Energy efficiency has become one of the building blocks of the larger effort to transform the way society consumes electricity. Within the realm of efficiency, demand-response programs have become one of most effective tools for utilities to cut back on consumers’ energy consumption.

Now that tool faces uncertainty as a legal challenge has put the future of those programs in doubt.

Last May, the U.S. Court of Appeals for the District of Columbia struck down the federal government’s authority to regulate pricing for demand-response programs. Specifically, the court ruled the Federal Energy Regulatory Commission (FERC) had overstepped its authority when it issued Order 745.

Issued in 2011, Order 745 requires utilities to reward participants in demand-response programs as if the utility were buying electricity from the customer at the wholesale price.

Typically, demand-response programs reward customers for cutting back during times of peak demand when the wholesale price for that electricity is at its highest. Many utilities object to this formula for pricing rewards in a demand-response program.

The benefits of efficiency are easy to see, especially for consumers, but utilities survive on the revenue from electricity sales. When customers cut back, utilities’ profits shrink. Paying customers who participate in demand-response programs at wholesale rates dips into their reserves even more.

Opponents of demand response also argue that the programs discourage utilities from building more plants, which jeopardizes the stability of the grid. In congressional testimony last April, Nicholas Akins, CEO of American Electric Power, said that “demand response continues to be paid similar capacity prices to steel-in-the-ground generation.”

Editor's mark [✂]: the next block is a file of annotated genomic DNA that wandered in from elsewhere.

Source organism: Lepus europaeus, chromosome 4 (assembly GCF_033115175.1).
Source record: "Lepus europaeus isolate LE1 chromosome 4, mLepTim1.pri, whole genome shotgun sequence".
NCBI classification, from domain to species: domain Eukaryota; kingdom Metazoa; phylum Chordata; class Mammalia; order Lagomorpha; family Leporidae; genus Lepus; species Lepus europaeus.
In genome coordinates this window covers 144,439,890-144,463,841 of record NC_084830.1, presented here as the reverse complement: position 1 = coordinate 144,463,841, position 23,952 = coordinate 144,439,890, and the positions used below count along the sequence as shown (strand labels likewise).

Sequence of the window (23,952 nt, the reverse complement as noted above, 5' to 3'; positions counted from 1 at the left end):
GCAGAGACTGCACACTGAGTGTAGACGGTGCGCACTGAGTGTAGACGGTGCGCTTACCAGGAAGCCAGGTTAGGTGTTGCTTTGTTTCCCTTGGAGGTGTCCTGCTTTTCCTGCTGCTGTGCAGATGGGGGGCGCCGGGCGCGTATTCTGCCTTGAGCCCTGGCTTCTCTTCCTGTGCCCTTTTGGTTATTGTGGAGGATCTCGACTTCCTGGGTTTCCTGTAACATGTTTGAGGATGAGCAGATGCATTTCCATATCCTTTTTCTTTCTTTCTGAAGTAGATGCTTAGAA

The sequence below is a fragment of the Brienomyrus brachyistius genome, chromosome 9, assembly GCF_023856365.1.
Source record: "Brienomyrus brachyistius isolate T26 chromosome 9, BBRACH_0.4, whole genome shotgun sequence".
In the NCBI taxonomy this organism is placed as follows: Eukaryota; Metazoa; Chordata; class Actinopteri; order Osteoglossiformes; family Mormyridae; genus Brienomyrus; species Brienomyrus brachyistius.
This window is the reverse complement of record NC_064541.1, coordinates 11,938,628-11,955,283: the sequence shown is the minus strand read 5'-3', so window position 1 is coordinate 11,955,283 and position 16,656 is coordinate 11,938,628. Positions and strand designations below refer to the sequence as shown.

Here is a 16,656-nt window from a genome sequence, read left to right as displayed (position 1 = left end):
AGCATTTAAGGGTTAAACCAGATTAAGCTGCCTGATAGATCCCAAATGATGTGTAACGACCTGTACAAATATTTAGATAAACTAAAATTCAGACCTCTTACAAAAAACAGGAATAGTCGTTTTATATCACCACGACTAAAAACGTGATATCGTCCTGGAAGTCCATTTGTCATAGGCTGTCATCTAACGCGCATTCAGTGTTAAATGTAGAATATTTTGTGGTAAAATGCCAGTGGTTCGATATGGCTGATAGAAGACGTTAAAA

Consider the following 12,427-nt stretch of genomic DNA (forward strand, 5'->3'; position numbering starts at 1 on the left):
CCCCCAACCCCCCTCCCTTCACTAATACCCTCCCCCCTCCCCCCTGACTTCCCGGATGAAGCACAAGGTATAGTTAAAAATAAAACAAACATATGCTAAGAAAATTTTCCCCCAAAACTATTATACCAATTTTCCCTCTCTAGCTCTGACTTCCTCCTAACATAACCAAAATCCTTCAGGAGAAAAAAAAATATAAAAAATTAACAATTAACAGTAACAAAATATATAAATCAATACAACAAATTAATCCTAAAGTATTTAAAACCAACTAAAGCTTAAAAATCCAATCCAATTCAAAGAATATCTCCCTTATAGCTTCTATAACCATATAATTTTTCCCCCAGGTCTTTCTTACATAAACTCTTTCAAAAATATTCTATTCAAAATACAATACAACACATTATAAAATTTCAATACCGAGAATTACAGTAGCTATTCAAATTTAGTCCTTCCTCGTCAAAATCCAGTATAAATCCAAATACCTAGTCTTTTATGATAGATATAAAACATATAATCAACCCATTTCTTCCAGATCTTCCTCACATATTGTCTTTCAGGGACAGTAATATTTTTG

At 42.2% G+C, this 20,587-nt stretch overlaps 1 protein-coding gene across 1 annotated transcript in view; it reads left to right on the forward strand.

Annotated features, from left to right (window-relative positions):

With these arguments in mind, the Electric Power Supply Association, a coalition of power generators, filed suit against the FERC over Order 745. The American Public Power Association, the National Rural Electric Cooperative Association and the Edison Electric Institute joined the group in the suit.

At the heart of the legal debate is the question of whether demand-response programs should be treated as a retail or wholesale commodity. In its ruling against Order 745, the Appeals Court found that “demand response—simply put—is part of the retail market,” and, as such, was subject only to the oversight of state utilities, not the FERC.

Undaunted, proponents of demand response have fought back. In January, the White House, through the Office of the Solicitor General, asked the U.S. Supreme Court to review the case. Environmental groups, including the Natural Resources Defense Council, the Environmental Defense Fund, and the Sierra Club, as well as a number of consumer advocates, have also petitioned the Supreme Court to hear the case.

Opinions differ widely Order 745’s survival. Even if it doesn’t, some think that demand-response programs will carry on, although possibly in a different form, with encouragement or regulation from the states.

It could take several months for the court to decide if it will take up the case for review.